Ballooning had wide-spread popularity in France during the 18th century, but English intellectuals were initially skeptical about the balloon’s utility. At the request of King George III, French experimenter François Pierre Ami Argand flew a small hydrogen balloon from Windsor Castle in November 1783, the first such flight in England.
“Gene” Cernan will always be remembered as the “last man on the Moon”—at least until the next person walks there. As commander of Apollo 17, the final expedition of that program, he spent three days on the Moon with Harrison “Jack” Schmitt. Yet that is not all he accomplished in a storied astronaut career.
At the Observatory, we often get the question “What telescope should I buy?” But once you have one, what do you do with it? Maybe it’s still in the box, perhaps you found it frustrating to use, or maybe you’re ready to hunt for more advanced targets. If that sounds like you, it’s time to go to a telescope clinic!
Following the success of the early balloonists Joseph-Michel Montgolfier, Jacques-Étienne Montgolfier, and Jacques Alexandre César Charles, brave aeronauts attempted to push the boundaries of what was possible with one flight after another. Things did not always go well in these early days of flight. Would-be aeronauts Miolan and Janinet announced that they would fly from Paris on July 11, 1784. By 5:00 pm, with the balloon still on the ground, the crowd lost patience and set it on fire.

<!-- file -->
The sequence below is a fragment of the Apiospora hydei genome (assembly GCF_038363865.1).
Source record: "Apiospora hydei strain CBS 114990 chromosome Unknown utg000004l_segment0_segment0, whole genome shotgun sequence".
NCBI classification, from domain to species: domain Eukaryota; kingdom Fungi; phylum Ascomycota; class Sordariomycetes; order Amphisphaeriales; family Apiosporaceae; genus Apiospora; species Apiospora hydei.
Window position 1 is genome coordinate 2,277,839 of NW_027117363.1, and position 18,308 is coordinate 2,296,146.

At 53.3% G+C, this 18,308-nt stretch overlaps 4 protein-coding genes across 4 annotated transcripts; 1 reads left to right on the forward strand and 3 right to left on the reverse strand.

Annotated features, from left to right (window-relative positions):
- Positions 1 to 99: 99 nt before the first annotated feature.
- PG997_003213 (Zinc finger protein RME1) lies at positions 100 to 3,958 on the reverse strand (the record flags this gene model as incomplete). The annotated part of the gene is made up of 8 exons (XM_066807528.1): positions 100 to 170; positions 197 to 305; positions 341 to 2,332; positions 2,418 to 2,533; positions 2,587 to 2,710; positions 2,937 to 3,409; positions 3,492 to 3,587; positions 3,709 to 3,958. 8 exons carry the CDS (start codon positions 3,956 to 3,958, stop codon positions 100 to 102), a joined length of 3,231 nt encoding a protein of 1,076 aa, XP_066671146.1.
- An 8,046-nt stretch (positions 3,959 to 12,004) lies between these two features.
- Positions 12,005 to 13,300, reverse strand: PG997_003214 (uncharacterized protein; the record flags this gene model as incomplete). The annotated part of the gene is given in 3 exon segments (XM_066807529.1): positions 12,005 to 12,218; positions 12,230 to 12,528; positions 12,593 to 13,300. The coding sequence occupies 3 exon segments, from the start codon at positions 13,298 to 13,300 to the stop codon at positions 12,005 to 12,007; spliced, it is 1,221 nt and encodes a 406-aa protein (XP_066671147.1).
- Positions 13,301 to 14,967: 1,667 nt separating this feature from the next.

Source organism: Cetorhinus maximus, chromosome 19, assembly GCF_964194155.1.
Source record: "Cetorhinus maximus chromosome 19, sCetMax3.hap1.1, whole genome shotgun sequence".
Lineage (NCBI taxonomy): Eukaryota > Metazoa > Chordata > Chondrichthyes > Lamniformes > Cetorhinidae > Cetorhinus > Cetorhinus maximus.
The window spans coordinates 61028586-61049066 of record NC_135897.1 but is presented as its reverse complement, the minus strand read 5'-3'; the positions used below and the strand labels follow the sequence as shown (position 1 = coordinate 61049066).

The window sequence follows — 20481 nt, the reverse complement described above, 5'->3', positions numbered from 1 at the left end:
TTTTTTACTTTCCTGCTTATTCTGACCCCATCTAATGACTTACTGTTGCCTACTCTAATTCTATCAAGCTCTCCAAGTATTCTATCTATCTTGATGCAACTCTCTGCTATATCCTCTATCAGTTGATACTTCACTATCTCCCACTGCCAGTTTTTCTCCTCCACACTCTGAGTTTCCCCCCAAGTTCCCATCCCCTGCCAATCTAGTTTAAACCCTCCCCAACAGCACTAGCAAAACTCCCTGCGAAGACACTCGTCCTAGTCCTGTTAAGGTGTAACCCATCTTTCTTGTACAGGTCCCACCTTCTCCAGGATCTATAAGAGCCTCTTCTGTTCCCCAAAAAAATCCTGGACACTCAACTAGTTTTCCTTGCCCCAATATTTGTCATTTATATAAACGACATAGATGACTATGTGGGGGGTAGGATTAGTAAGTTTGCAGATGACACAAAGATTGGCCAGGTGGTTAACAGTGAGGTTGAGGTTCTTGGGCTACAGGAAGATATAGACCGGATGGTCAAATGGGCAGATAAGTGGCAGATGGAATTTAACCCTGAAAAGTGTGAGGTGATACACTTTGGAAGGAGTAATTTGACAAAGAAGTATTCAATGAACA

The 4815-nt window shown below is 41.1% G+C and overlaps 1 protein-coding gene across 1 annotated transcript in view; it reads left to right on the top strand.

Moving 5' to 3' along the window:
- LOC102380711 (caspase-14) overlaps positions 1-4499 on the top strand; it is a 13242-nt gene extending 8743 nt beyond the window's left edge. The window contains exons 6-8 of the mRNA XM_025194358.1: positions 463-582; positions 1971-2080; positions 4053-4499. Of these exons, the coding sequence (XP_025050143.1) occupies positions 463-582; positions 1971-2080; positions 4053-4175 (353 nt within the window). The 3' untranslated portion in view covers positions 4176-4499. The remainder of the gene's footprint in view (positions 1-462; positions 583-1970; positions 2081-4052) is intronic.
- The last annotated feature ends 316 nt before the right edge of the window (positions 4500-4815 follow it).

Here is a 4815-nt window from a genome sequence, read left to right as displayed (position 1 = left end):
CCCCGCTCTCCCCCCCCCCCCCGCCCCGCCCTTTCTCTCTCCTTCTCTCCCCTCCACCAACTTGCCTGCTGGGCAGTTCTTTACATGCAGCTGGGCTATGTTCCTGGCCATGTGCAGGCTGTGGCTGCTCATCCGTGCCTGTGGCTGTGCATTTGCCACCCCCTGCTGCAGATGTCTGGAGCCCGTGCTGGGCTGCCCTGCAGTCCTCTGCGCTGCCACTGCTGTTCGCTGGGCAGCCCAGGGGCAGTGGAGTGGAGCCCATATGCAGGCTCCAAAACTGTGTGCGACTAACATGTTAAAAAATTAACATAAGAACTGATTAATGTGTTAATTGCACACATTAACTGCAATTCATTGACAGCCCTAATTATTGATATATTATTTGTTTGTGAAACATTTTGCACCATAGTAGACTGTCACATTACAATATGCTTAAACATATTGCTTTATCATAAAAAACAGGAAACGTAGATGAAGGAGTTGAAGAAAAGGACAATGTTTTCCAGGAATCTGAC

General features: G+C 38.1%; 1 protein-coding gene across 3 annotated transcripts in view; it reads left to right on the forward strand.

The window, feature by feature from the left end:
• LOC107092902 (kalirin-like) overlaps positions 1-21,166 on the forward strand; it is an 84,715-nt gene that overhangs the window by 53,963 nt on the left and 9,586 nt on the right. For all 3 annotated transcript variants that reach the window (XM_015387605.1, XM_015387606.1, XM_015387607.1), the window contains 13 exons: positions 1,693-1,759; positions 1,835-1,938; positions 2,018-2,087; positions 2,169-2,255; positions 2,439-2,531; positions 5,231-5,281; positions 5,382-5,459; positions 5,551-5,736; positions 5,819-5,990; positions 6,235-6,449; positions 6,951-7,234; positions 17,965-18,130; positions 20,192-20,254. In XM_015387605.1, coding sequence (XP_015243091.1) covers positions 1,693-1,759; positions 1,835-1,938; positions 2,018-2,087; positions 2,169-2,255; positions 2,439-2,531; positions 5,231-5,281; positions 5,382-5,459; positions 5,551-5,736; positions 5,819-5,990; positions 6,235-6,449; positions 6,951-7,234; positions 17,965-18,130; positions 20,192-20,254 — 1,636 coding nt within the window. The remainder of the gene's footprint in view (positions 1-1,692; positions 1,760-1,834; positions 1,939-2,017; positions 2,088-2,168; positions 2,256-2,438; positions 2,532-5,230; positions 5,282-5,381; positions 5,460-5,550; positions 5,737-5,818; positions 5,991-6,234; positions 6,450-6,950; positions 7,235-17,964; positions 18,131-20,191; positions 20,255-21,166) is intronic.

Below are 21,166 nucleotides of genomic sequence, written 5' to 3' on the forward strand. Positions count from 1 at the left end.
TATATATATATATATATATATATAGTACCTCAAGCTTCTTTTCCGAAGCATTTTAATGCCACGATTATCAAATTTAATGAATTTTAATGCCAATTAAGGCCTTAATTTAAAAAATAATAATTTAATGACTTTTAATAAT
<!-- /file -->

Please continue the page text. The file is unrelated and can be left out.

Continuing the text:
Not to be upstaged by the balloonist Jacques Alexandre César Charles, who launched the first hydrogen balloon in on August 1783, the brothers Joseph-Michel Montgolfier and Jacques-Étienne Montgolfier sent a sheep, a duck, and a rooster aloft in a wicker cage dangling beneath a hot air balloon. The flight took place on September 19, 1783, before an enormous crowd, including the Royal family, gathered in front of the royal Palace of Versailles.
The balloon was a product of the scientific revolution of the 17th and 18th centuries. Early modern experimenters like the Englishman Robert Boyle, studied the physics of the atmosphere. By the 18th century the focus shifted to the discovery of the constituent gases that make up the atmosphere. Early plans for flying machines inspired by the new discoveries were impractical, but quickly gave way to the first real balloons.
NASA is building a brand new rocket for the future of human spaceflight. Astronaut Christina Koch, who graduated from NASA’s astronaut training program in 2015, helps us examine the Space Launch System rocket in more detail.
After decades of unsuccessful attempts to gain access, the public is now finally able to review the President’s Daily Briefs (PDBs) from the Kennedy through Ford administrations. The collection was released in 2015 and 2016 and sheds lights on the intelligence and analysis the presidents received at the time. They are posted on the Central Intelligence Agency (CIA) website and are available to anyone to read.